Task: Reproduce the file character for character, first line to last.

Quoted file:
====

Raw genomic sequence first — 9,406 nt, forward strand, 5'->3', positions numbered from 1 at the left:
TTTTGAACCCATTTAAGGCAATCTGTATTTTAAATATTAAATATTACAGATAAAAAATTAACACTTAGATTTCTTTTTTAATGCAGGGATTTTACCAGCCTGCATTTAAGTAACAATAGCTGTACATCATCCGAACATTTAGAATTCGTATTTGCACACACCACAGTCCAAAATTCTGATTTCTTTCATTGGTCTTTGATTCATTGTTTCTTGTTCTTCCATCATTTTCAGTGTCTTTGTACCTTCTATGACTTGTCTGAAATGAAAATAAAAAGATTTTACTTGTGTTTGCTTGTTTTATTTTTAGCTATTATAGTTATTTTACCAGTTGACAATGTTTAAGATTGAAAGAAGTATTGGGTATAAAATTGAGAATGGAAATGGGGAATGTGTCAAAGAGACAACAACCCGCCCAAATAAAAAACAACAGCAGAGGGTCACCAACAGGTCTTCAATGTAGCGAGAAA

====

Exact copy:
Raw genomic sequence first — 9,406 nt, forward strand, 5'->3', positions numbered from 1 at the left:
TTTTGAACCCATTTAAGGCAATCTGTATTTTAAATATTAAATATTACAGATAAAAAATTAACACTTAGATTTCTTTTTTAATGCAGGGATTTTACCAGCCTGCATTTAAGTAACAATAGCTGTACATCATCCGAACATTTAGAATTCGTATTTGCACACACCACAGTCCAAAATTCTGATTTCTTTCATTGGTCTTTGATTCATTGTTTCTTGTTCTTCCATCATTTTCAGTGTCTTTGTACCTTCTATGACTTGTCTGAAATGAAAATAAAAAGATTTTACTTGTGTTTGCTTGTTTTATTTTTAGCTATTATAGTTATTTTACCAGTTGACAATGTTTAAGATTGAAAGAAGTATTGGGTATAAAATTGAGAATGGAAATGGGGAATGTGTCAAAGAGACAACAACCCGCCCAAATAAAAAACAACAGCAGAGGGTCACCAACAGGTCTTCAATGTAGCGAGAAA